11. What do you mean by "men" and "manly"?

    Would somebody please reference the BSA source material for "manly" or "turning boys into men"? I've read and re-read the "Aims and Methods of Scouting" and the word "man" doesn't appear and the only derivative that does is "humankind". Just as the Guide to Advancement delineates the requirement as written - no more and no less - as the standard by which a Scout's merit badge or an advancement is attained, I believe Scouters are bound to the Aims and Methods - no more and no less - as our purpose. We get ourselves into trouble when we invent our own aims & methods. We're much better off when we stick to the book.
  12. Here's a link to a rather interesting article which "Kim" posted over on Scoutmastercg.com: http://www.scoutcollecting.co.uk/post-girls_in_scouting___when_did_it_all_begin.html This UK article is dated 2013 and chronicles Robert Baden Powell's early thoughts on girls in scouting. It features a 1908 letter (5 years before Girl Guides) from Baden Powell replying to a girl who wished to become a Scout: I am glad to hear you are taking up scouting. I think there can be girl scouts just as well as boy scouts, and hope you will form a patrol, and let us know as yours will be the first girl scout patrol. Most surprising (to me) is the picture from the 1909 "Scouting for Boys" which details uniform requirements ... for girls!
  13. How to market for the BSA

    Jean Twenge is also quoted in this Time.com article from yesterday: http://time.com/4974863/kids-smartphones-depression/ Additionally the article highlights "the latest statistics on teen mental health": Between 2010 and 2016, the number of adolescents who experienced at least one major depressive episode leapt by 60%, according to a nationwide survey conducted by the U.S. Department of Health and Human Services. The 2016 survey of 17,000 kids found that about 13% of them had a major depressive episode, compared to 8% of the kids surveyed in 2010. Suicide deaths among people age 10 to 19 have also risen sharply, according to the latest data from the Centers for Disease Control and Prevention ... All this followed a period during the late-1990s and early 2000s when rates of adolescent depression and suicide mostly held steady or declined. Elsewhere though, the article makes an observation which should be a caution to all of us (and work to avoid being "one more thing" in busy parents' lives): There are doubtless many factors contributing to teen depression. Parents say kids today are busier than ever before—their lives increasingly crammed with the extracurriculars required to gain admission to a good college.
  14. It also gives the GSUSA some breathing space to make some decisions. The tone of the announcement suggests the BSA agrees there's value in preserving single-gender programs, which has been the GSUSA's primary objection to the BSA's forays. With this announcement the GSUSA should think seriously about the BSA's offer to partner. Their days are numbered.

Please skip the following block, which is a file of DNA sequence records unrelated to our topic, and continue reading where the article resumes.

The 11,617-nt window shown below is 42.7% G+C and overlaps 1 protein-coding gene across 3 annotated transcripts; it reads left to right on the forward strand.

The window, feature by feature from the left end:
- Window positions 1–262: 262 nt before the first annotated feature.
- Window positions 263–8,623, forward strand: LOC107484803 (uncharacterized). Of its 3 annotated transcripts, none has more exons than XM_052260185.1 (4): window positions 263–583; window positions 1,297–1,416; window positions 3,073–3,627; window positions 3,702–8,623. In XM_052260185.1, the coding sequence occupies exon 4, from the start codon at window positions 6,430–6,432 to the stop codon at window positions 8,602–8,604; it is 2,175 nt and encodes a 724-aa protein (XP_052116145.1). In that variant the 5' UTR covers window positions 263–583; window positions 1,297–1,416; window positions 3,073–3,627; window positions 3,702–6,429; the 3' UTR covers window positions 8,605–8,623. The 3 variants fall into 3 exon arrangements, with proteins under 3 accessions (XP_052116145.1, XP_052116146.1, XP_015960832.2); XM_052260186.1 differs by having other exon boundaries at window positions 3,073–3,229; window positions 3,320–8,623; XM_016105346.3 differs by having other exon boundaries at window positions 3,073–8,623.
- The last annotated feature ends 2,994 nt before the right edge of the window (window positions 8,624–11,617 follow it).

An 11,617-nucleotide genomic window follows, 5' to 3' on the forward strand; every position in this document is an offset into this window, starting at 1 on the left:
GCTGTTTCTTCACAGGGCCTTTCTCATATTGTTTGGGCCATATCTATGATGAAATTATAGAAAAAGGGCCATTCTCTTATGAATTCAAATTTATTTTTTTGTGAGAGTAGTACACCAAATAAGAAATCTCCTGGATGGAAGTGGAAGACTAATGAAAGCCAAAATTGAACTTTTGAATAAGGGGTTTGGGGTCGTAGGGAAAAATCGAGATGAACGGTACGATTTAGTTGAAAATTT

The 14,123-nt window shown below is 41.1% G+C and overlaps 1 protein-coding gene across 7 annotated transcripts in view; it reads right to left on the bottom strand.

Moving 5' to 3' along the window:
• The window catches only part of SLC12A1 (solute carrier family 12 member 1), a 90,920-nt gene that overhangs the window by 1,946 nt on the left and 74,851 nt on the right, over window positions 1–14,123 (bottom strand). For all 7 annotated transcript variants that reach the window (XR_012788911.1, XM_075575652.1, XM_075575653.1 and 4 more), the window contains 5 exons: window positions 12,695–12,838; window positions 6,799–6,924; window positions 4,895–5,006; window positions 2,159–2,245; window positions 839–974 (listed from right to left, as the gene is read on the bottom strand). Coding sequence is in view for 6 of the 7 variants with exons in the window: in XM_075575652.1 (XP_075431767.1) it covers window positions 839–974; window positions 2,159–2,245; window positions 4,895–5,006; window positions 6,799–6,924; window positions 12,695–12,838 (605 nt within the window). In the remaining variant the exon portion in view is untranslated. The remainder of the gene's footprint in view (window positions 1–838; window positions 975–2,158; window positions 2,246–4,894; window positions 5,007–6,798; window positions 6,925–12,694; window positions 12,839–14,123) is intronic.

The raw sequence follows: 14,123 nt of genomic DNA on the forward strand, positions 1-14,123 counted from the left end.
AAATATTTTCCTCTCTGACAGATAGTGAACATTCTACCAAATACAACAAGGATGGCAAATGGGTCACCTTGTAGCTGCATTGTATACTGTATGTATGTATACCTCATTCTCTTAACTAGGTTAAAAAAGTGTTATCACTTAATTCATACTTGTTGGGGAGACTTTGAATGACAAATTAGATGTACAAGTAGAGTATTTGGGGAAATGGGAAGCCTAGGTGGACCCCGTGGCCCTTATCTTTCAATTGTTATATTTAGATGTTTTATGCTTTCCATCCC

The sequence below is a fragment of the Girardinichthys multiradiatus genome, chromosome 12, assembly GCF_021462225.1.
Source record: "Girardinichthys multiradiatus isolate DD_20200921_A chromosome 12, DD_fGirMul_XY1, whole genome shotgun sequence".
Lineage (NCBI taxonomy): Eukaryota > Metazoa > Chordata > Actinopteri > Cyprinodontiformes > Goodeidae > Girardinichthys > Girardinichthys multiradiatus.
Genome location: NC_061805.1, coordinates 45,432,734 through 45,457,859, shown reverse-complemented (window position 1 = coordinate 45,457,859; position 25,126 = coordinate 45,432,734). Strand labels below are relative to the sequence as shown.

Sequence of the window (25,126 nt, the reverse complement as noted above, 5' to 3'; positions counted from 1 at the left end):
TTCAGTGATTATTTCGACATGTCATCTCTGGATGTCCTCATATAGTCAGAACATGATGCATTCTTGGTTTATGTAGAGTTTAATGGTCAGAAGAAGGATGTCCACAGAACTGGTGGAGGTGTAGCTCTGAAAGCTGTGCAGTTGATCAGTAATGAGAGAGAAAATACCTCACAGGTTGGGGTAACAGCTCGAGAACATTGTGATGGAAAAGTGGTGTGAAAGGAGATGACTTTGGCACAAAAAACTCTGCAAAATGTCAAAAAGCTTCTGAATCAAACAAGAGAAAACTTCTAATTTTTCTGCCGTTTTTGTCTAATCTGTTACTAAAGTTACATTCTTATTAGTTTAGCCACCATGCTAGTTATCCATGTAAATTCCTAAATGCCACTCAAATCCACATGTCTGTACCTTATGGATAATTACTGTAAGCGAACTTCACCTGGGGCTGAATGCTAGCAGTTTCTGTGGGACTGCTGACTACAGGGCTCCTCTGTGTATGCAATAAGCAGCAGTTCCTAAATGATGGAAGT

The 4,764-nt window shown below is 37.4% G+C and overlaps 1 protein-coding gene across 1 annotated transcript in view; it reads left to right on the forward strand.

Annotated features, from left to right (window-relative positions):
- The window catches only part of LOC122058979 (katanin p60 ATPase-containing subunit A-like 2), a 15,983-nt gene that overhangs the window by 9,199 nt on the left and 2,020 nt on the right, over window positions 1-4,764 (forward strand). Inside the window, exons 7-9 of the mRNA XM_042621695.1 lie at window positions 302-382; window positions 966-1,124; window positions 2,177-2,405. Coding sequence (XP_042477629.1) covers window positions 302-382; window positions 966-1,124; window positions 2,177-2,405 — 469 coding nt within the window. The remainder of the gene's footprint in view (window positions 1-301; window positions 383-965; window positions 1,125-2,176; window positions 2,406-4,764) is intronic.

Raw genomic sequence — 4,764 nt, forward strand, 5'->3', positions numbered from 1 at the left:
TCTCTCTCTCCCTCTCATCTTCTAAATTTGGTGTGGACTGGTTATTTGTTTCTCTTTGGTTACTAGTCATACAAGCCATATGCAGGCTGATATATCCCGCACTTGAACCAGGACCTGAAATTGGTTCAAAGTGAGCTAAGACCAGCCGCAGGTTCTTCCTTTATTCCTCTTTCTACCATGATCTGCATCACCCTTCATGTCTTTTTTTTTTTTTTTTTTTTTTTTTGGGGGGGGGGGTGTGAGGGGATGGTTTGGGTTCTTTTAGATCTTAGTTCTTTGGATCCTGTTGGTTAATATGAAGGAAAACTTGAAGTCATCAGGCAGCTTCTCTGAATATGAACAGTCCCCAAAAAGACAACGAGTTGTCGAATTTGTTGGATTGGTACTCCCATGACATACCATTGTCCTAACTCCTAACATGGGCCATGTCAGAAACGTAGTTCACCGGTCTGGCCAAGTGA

15. Outstanding Annual Planning meeting

    I'm throwing-in my $.02 here as we just completed a planning exercise that appears to work for us. Up until a few years ago our annual planning was a marathon event held on our Scoutmaster's backyard deck. The Scoutmaster reigned over the process (as he kept the planning calendar in front of himself). Enthusiastic Scouts and their parents would arrive and begin the process in earnest planning for the following January. By mid-day they'd completed planning up to Spring but energy was flagging so pizzas were ordered. With goodwill still strong and after a second wind the session continued. We eventually managed to get through the Summer planning but by then energy was completely depleted and the Scouts were out horsing around and the thing devolved into chaos. The Scoutmaster wound up planning for Sep through Dec. And every year it was the same. When I took over as Scoutmaster I was determined to make the process more Scout-lead and less grueling. As our tradition is to elect SPL's twice per year - thus two PLC administrations for 6mos, each - my plan was to give each PLC administration an equal bite at the planning "apple" by splitting the annual planning into two sessions and each PLC administration gets to plan a six-month bloc. It has since proved to be not only more equitable, but also more manageable as the Scouts only have to focus on half a year at a time instead of a twelve month marathon. For the past few years now we've set each of the planning sessions on a weekend afternoon, inviting the PLC as well as the Staff (Quartermaster, Chaplain's Aide, etc.) as well as the Scoutmaster Corps and Troop Committee Chair. We start at 3:30pm and incorporate a Bar-b-Que. I purchase a desktop calendar from an office-supply store, as well as several bright post-it colors (representing Overnighters, Service Projects, Meetings, Hikes & Outings, & District Events) and Sharpies. The other adults and I sit back while the Scouts have at-it with the Sharpies and post-its. Along with the Bar-b-que it seems to have met my goal of being more Scout-lead and less grueling. Nevertheless I'm always looking for ways to improve and finding a way to reinforce the Patrol Method is now a key focus of mine. Consequently I'm intrigued by @Stosh/@Lurking's method, above, and I'm running it through my head to try it on and see what fits. Meantime, for those of you who are planning at the Troop-level, but are frustrated by marathon annual planning sessions you might consider aligning your planning horizon with your PLC administrations and break-up the marathon accordingly. YIS - - Craig